NQF’s Measure Applications Partnership Recommends Measures for Use in 16 Federal Healthcare Programs 

FEB 01, 2016

CONTACT: Sofia Kosmetatos

NQF’s Measure Applications Partnership Recommends Measures for Use in 16 Federal Healthcare Programs

Washington, DC
– The National Quality Forum’s (NQF) Measure Applications Partnership (MAP) today submitted recommendations to the Department of Health and Human Services (HHS) for approximately 140 performance measures under consideration for use in 16 federal healthcare programs. These measures are a critical building block for national pay-for-performance and public reporting programs, which affect 55 million Americans enrolled in Medicare and their healthcare providers.

This is the fifth consecutive year that MAP has submitted guidance to HHS on standardized performance measures. However, MAP has increasingly been asked to give early input on a significant number of measures that are in the early stages of development.

“The role of MAP continues to grow and evolve in reflection of the changing nature of our nation’s healthcare system and the increasing focus on using measurement to assess value,” said Helen Burstin, MD, MPH, NQF chief scientific officer. “MAP is recognized for the diverse perspectives and expertise it brings to the table from both the public and private sectors to come to consensus on recommended Medicare performance measures.”

MAP’s recommendations are the result of an intensive two-month process in which experts review measures under HHS consideration for use in clinician, hospital, and post-acute care/long-term care settings; assimilate public comments; and make recommendations about each measure. HHS then considers MAP recommendations in selecting measures for use in federal healthcare programs.

This year’s annual review of measures under consideration surfaced several important themes, including:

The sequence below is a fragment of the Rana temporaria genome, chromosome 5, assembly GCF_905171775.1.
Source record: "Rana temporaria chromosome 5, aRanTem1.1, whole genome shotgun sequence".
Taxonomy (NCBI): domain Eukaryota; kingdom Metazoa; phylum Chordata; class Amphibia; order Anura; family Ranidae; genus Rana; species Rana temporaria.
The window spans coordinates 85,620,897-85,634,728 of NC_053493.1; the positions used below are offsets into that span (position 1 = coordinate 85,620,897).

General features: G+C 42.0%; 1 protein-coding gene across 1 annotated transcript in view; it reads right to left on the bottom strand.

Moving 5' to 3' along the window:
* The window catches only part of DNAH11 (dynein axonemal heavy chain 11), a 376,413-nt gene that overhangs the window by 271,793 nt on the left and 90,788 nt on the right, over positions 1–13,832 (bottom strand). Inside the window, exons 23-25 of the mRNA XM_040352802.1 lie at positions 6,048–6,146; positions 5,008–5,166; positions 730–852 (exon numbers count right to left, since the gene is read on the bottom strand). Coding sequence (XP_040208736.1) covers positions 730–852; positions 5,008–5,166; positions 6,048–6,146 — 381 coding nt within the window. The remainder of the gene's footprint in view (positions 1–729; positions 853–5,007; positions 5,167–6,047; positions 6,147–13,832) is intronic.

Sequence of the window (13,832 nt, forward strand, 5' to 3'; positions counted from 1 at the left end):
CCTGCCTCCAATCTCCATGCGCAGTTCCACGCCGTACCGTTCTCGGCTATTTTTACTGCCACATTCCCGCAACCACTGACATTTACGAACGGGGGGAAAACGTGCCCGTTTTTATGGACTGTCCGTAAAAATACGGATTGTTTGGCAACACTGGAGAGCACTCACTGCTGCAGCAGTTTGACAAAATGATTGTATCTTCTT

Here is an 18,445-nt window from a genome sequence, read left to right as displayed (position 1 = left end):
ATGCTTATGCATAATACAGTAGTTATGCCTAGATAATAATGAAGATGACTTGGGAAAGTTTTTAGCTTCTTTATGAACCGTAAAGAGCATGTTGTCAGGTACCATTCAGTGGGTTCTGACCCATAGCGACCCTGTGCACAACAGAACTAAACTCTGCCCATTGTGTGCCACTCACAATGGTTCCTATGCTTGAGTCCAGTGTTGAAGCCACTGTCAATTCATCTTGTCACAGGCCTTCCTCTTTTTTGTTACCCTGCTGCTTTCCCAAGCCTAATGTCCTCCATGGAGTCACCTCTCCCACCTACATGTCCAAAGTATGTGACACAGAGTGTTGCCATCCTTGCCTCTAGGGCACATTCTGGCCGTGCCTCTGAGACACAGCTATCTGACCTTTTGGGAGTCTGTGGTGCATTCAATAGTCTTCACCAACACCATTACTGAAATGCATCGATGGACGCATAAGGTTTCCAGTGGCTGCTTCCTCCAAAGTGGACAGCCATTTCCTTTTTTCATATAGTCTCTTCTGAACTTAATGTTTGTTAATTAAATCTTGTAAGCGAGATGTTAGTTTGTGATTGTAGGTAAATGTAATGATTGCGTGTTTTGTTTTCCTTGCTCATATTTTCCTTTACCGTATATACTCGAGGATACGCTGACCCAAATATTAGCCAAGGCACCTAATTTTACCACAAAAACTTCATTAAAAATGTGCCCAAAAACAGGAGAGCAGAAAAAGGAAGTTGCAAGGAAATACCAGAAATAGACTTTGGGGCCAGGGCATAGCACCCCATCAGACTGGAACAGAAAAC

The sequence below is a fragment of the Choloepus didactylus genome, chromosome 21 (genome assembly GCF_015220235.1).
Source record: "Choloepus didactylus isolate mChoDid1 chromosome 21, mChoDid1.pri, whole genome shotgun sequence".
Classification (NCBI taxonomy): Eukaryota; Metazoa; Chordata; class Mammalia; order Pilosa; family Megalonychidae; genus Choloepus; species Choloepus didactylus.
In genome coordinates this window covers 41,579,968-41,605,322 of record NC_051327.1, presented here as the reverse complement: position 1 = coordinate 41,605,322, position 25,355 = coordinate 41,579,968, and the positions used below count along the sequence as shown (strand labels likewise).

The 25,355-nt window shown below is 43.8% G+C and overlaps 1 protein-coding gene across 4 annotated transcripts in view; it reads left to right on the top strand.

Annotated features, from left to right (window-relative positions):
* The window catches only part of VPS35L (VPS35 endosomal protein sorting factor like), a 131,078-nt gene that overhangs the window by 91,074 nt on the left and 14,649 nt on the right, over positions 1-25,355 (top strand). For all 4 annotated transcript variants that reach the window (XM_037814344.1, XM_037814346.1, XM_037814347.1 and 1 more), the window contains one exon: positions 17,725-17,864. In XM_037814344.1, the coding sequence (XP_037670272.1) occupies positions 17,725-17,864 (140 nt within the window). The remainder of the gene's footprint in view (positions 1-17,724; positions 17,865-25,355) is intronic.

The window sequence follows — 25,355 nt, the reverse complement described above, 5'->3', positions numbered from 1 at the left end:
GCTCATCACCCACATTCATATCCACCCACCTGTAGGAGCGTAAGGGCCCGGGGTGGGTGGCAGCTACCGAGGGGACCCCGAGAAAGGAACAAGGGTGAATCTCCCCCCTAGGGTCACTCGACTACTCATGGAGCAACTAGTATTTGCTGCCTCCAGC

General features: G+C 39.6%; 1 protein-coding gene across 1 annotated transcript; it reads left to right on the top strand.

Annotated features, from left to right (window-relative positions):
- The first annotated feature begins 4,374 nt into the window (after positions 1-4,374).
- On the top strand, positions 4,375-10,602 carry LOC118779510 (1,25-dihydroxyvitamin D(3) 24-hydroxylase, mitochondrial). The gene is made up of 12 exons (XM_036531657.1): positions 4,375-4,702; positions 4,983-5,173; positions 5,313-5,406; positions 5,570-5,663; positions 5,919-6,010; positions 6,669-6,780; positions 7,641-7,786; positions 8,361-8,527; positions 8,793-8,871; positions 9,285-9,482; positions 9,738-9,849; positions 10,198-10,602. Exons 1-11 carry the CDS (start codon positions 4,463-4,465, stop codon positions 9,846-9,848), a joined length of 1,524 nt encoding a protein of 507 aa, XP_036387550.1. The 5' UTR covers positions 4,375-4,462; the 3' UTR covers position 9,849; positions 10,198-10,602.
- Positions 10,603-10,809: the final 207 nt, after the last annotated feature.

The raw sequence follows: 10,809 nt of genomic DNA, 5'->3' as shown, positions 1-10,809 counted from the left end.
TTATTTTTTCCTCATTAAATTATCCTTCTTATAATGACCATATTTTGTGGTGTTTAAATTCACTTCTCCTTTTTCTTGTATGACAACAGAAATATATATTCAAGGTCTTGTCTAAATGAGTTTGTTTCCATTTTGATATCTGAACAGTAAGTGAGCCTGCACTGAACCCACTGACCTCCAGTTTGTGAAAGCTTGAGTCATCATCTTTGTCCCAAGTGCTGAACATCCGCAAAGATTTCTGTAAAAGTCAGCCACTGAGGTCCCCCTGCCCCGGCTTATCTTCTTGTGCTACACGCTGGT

• Identifying measurement gaps, or areas where more research and data are needed, particularly in areas such as mental/behavioral health, perinatal care, and pediatric health, among others;
  • Increasing alignment around key quality issues across federal programs to eliminate duplicative measurement;
  • Sharing information about measure use to identify trends in performance and ensure measures are working as intended;
  • Continuously assessing areas in which care coordination among various providers can improve health and healthcare quality as well as the patient experience.

Approximately 60 of the measures are proposed for use in the Merit-Based Incentive Payment System (MIPS), a Centers for Medicare & Medicaid Services (CMS) program legislated by the Medicare Access and CHIP Reauthorization Act of 2015 (MACRA).

Additional MAP reports on the themes and measurement issues in the post-acute and long-term care settings and hospital settings will be published on February 12. MAP reports on themes for clinician settings and cross-cutting issues will be published March 15.

MAP works in a transparent manner with a carefully balanced composition of participants representing all areas of healthcare, including consumers, purchasers, health plans, clinicians and providers, suppliers, accreditation and certification entities, communities and states, and the federal government, as well as subject matter experts for areas such as health IT and healthcare disparities. In total, more than 150 experts from 90 organizations who regularly use measures and measurement information participated in MAP discussions. The final measure recommendation report is now available on the MAP web page.


The National Quality Forum leads national collaboration to improve health and healthcare quality through measurement. Learn more at www.qualityforum.org.